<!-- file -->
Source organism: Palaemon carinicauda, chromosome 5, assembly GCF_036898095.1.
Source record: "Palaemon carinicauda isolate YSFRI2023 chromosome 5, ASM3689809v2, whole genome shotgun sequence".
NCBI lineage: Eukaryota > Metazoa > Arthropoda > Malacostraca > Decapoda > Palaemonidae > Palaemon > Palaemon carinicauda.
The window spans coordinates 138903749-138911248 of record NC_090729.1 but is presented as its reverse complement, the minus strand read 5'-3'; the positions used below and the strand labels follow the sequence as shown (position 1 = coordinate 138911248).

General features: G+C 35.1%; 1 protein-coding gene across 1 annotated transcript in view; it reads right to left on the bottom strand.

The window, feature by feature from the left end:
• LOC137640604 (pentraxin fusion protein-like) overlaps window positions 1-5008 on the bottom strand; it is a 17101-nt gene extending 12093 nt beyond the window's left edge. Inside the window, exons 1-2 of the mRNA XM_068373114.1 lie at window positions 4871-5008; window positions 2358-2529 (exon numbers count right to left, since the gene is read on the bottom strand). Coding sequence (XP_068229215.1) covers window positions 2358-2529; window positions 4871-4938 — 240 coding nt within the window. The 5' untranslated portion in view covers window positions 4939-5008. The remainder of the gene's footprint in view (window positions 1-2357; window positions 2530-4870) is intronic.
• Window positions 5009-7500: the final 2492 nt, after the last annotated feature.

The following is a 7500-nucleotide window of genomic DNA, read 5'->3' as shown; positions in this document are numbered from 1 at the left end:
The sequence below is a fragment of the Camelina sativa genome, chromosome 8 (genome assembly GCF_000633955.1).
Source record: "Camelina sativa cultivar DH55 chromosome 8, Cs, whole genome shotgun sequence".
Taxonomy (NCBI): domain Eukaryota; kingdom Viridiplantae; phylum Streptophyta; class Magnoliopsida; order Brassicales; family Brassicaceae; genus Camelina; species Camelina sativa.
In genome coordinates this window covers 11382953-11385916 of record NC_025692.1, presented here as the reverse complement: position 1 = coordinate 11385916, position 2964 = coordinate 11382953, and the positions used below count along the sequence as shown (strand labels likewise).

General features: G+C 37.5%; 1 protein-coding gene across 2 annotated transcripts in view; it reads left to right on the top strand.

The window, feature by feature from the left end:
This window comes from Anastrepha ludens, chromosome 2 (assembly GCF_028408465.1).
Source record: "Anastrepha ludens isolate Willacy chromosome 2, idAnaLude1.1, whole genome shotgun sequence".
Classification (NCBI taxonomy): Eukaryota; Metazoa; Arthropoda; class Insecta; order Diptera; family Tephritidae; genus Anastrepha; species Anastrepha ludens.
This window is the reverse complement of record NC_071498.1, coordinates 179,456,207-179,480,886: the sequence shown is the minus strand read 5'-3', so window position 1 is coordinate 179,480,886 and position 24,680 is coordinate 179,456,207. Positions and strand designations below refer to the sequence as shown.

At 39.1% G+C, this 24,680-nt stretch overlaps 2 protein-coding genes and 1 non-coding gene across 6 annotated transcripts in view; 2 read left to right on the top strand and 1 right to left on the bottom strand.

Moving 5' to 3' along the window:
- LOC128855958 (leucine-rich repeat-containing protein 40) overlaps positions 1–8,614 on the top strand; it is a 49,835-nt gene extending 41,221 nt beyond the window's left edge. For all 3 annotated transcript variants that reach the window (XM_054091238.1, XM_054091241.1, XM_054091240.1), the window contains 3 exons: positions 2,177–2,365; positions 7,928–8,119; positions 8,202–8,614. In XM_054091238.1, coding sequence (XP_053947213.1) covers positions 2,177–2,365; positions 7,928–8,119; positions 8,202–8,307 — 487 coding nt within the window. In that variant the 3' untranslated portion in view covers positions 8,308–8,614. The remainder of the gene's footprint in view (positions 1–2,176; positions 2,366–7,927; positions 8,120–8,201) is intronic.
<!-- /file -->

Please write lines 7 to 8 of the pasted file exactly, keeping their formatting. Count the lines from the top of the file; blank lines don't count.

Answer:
• LOC137640604 (pentraxin fusion protein-like) overlaps window positions 1-5008 on the bottom strand; it is a 17101-nt gene extending 12093 nt beyond the window's left edge. Inside the window, exons 1-2 of the mRNA XM_068373114.1 lie at window positions 4871-5008; window positions 2358-2529 (exon numbers count right to left, since the gene is read on the bottom strand). Coding sequence (XP_068229215.1) covers window positions 2358-2529; window positions 4871-4938 — 240 coding nt within the window. The 5' untranslated portion in view covers window positions 4939-5008. The remainder of the gene's footprint in view (window positions 1-2357; window positions 2530-4870) is intronic.
• Window positions 5009-7500: the final 2492 nt, after the last annotated feature.